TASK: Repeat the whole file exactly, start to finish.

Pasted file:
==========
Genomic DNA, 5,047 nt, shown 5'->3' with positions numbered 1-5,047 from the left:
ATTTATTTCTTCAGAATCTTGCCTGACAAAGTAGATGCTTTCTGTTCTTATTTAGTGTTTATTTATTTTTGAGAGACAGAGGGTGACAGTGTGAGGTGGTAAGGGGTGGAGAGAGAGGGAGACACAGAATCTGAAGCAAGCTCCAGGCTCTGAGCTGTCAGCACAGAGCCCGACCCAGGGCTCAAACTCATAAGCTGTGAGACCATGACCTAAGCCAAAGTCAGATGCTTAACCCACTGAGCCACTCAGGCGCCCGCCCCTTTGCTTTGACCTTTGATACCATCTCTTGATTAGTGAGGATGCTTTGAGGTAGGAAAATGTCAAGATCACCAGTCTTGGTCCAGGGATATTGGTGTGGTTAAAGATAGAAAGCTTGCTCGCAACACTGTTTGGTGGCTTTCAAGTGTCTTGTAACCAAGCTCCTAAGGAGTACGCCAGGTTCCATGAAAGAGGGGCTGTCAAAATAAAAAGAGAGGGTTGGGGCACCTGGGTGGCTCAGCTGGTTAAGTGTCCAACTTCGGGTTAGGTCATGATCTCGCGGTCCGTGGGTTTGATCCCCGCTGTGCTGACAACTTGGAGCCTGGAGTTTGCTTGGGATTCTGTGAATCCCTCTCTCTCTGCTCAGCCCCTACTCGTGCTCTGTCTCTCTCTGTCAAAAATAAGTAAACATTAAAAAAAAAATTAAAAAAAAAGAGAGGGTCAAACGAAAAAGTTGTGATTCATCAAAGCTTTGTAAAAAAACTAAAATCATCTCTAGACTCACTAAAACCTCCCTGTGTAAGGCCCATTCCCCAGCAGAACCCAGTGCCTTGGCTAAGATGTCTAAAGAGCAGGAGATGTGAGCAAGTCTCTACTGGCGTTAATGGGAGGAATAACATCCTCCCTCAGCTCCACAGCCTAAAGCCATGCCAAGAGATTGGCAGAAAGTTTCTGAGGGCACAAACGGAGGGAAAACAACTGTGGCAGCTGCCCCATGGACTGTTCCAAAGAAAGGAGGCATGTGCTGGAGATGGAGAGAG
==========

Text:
Genomic DNA, 5,047 nt, shown 5'->3' with positions numbered 1-5,047 from the left:
ATTTATTTCTTCAGAATCTTGCCTGACAAAGTAGATGCTTTCTGTTCTTATTTAGTGTTTATTTATTTTTGAGAGACAGAGGGTGACAGTGTGAGGTGGTAAGGGGTGGAGAGAGAGGGAGACACAGAATCTGAAGCAAGCTCCAGGCTCTGAGCTGTCAGCACAGAGCCCGACCCAGGGCTCAAACTCATAAGCTGTGAGACCATGACCTAAGCCAAAGTCAGATGCTTAACCCACTGAGCCACTCAGGCGCCCGCCCCTTTGCTTTGACCTTTGATACCATCTCTTGATTAGTGAGGATGCTTTGAGGTAGGAAAATGTCAAGATCACCAGTCTTGGTCCAGGGATATTGGTGTGGTTAAAGATAGAAAGCTTGCTCGCAACACTGTTTGGTGGCTTTCAAGTGTCTTGTAACCAAGCTCCTAAGGAGTACGCCAGGTTCCATGAAAGAGGGGCTGTCAAAATAAAAAGAGAGGGTTGGGGCACCTGGGTGGCTCAGCTGGTTAAGTGTCCAACTTCGGGTTAGGTCATGATCTCGCGGTCCGTGGGTTTGATCCCCGCTGTGCTGACAACTTGGAGCCTGGAGTTTGCTTGGGATTCTGTGAATCCCTCTCTCTCTGCTCAGCCCCTACTCGTGCTCTGTCTCTCTCTGTCAAAAATAAGTAAACATTAAAAAAAAAATTAAAAAAAAAGAGAGGGTCAAACGAAAAAGTTGTGATTCATCAAAGCTTTGTAAAAAAACTAAAATCATCTCTAGACTCACTAAAACCTCCCTGTGTAAGGCCCATTCCCCAGCAGAACCCAGTGCCTTGGCTAAGATGTCTAAAGAGCAGGAGATGTGAGCAAGTCTCTACTGGCGTTAATGGGAGGAATAACATCCTCCCTCAGCTCCACAGCCTAAAGCCATGCCAAGAGATTGGCAGAAAGTTTCTGAGGGCACAAACGGAGGGAAAACAACTGTGGCAGCTGCCCCATGGACTGTTCCAAAGAAAGGAGGCATGTGCTGGAGATGGAGAGAG